The Latinist: A Novel
- By Mark Prins
- W.W. Norton & Company
- 352 pp.
- Reviewed by Hannah Joyner
- January 17, 2022
This cerebral thriller will keep you on the edge of your seat — and make you want to pull out that old copy of Wheelock’s Latin.
Tessa Templeton, the protagonist of Mark Prins’ debut novel, The Latinist, is a graduate student at Oxford studying with the world-renowned classicist Christopher Eccles. Despite writing a brilliant dissertation about “the nature of power and subversion in Ovid’s Metamorphoses,” specifically in the myth of Apollo and Daphne, she receives rejection after rejection from the many colleges and universities to which she has applied for tenure-track faculty positions.
One day, when sorting through yet more disappointing responses, she opens an anonymous email suggesting that her advisor has intentionally damaged her career prospects by writing a negative recommendation.
At first, Tessa is sure the treacherous letter attached to the email is a hoax, a prank pulled by one of her friends. Gradually, she realizes that her mentor has indeed written it in order to keep her with him at Oxford for another year. When she confronts Chris, he claims that he has only Tessa’s interests at heart. Soon, it becomes clear to the reader (and eventually to Tessa) that his real goal for keeping her there is the same kind of obsessive love that led Apollo to chase Daphne despite her refusal of his advances.
Tessa tries to escape Chris’ grasp by traveling to Italy to research a project he had encouraged her not to pursue. Fascinated by an obscure Silver Age Roman poet, Tessa joins forces with classical archaeologists to piece together and translate grave markers and to exhume the remains of the tomb where the poet lies. What she finds at the necropolis includes evidence of a previously overlooked female poet. Tessa sees a link between the erasure of that poet and the erasure of her own reputation as an up-and-coming scholar.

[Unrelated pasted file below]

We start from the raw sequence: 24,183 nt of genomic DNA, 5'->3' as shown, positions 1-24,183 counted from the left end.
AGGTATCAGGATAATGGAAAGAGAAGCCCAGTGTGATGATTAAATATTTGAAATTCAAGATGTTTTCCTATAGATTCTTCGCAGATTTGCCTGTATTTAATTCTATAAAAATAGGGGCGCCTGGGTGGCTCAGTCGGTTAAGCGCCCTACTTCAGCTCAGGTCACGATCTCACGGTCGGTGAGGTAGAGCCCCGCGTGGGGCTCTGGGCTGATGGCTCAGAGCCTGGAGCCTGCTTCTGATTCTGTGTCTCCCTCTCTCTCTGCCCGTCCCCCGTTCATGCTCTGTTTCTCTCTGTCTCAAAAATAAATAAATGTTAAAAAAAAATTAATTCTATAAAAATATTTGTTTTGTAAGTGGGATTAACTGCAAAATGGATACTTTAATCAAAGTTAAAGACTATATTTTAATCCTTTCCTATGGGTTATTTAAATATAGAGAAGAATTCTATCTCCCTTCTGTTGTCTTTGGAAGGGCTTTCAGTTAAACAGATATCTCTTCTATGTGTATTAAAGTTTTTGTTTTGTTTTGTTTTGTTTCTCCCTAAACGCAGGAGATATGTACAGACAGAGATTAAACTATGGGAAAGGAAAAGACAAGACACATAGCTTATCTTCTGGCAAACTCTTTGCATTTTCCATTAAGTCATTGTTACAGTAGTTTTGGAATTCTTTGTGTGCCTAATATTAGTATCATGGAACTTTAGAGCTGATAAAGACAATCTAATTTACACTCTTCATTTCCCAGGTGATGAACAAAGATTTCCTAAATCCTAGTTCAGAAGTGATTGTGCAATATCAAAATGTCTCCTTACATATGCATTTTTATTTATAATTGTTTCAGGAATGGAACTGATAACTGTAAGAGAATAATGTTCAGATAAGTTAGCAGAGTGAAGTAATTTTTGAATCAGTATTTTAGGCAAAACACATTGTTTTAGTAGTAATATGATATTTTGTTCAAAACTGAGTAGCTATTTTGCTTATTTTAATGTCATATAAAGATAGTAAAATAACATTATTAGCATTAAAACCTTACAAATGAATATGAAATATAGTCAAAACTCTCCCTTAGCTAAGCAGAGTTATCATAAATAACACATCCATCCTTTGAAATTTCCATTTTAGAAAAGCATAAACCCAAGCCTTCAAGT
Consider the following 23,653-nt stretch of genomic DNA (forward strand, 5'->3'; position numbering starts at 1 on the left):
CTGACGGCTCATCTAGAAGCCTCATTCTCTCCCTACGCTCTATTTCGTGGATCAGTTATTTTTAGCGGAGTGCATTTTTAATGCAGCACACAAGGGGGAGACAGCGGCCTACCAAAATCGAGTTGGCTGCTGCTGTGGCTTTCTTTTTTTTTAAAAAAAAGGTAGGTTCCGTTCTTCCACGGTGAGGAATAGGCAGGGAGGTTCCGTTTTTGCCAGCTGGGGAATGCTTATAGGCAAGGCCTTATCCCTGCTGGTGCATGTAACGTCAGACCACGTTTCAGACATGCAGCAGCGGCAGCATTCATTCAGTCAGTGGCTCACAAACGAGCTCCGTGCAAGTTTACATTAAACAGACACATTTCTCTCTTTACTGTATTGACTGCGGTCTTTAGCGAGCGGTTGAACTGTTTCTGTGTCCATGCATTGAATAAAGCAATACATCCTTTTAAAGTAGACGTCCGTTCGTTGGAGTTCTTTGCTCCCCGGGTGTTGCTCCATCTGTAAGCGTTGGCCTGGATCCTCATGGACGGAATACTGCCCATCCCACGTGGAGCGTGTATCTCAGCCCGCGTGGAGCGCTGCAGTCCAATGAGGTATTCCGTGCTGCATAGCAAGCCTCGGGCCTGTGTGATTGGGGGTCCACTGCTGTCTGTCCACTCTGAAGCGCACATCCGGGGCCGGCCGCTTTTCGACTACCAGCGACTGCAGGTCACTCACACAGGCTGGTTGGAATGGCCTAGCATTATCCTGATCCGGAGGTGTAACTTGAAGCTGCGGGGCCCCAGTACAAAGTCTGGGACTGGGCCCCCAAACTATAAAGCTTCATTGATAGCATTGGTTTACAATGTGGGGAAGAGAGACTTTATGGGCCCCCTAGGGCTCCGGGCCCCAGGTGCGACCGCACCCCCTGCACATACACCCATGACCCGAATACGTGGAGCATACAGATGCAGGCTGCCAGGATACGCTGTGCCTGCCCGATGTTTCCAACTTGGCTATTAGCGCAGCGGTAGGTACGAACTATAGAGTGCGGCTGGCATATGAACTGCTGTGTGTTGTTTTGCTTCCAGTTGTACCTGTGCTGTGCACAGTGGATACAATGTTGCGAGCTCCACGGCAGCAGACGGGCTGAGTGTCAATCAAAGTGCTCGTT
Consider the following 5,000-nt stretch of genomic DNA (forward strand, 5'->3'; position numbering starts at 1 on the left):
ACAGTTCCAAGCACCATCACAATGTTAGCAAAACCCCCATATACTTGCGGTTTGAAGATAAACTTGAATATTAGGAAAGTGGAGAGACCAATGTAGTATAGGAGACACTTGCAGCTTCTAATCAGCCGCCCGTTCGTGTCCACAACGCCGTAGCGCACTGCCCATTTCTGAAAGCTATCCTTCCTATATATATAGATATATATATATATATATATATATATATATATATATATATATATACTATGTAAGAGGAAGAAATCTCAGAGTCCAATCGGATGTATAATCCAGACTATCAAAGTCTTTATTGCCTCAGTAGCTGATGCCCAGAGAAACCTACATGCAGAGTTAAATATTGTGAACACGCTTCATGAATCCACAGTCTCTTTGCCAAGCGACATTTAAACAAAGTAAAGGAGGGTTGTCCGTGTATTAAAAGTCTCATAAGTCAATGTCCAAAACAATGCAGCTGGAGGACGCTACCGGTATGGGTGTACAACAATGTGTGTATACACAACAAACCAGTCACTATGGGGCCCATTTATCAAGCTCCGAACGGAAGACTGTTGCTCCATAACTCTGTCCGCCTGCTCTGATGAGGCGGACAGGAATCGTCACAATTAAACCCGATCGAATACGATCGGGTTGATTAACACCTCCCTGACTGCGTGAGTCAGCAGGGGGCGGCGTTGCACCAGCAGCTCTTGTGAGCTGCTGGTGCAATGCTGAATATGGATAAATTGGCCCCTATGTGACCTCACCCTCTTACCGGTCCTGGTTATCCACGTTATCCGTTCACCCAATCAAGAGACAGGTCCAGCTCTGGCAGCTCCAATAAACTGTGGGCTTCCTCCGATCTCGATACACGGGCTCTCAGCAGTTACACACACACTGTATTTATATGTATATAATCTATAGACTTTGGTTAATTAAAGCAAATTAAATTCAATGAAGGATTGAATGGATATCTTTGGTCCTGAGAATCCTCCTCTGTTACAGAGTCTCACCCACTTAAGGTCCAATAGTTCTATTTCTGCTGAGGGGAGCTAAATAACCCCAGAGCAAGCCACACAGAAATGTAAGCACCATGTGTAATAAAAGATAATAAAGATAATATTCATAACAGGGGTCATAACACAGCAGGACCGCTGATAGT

She soon returns to Oxford to give a lecture at an important classics conference where she plans to announce her discovery to the world. When he learns of her plans, Chris is furious that she has found a way to circumvent his control. For the rest of the novel, he continues to act like Apollo and tries “to have [Tessa] treed” like Daphne.
This descriptive phrase is an example of the most fascinating feature of The Latinist: the author’s creative construction of classical scholarship. Although most of Prins’ academic references are fictional, they are inserted into the real academic discourse about the Roman world. For example, although the account of Tessa’s Roman poet is fictitious, the book in which she looks up that poet is quite real.
Even more fascinating is that Prins invents his own supposedly 2nd-century poetry in not only English translation, but also in the “original” Latin, using the complicated metrical system of choliambic verse (“limping iambs” which reverse the stresses at the ends of lines).
Prins also constructs Tessa’s academic presentation in which she raises the possibility that choliambic verse was not merely a poetic meter but “the prosody of [the] human form” — that is, a way of giving voice to the bodily experiences of a poet living with a disability. Prins’ literalizing of what Tessa finds in her research (here and elsewhere) is clever and thought-provoking, although not fully convincing.
The greatest weakness in the book is the inconsistent portrayals of the main characters. Tessa and Chris are given backstories designed to help readers understand them and sympathize with some of their behavior. Still, their motivations often remain unclear. Tessa is an especially confusing mix of extreme timidity and extreme aggression. Although sure she is deserving of a top place in her field, she nonetheless cowers in closets before major presentations, only to come out swinging in ways that are sometimes inappropriate. At other times, she inexplicably continues to trust Chris and give him the benefit of the doubt, even after he confesses to atrocious behavior.
Prins’ novel is cleverly structured with alternating sections told from the perspectives of each of the two main characters. The parallels between the story of Apollo and Daphne and the story of Chris and Tessa underline an important theme in the book: How power can be used and abused. Prins’ analysis of the toxic relationship between advisor and student is nuanced and thoughtful.
These links between the two main plotlines also unite what could easily seem like conflicting genres. Most of the time, The Latinist succeeds as both literary fiction and thriller; it is every bit as suspenseful as it is intellectually intriguing, with many of the features of A.S. Byatt’s Possession. Disappointingly, the last few pages veer sharply away from that subtle brilliance. These scenes are boldly dramatic but unbelievable and simplistic, leaving readers unsatisfied.
Hannah Joyner is a freelance critic and an independent historian who lives in Takoma Park, MD. You can find more of her bookish conversations on her YouTube channel, Hannah’s Books.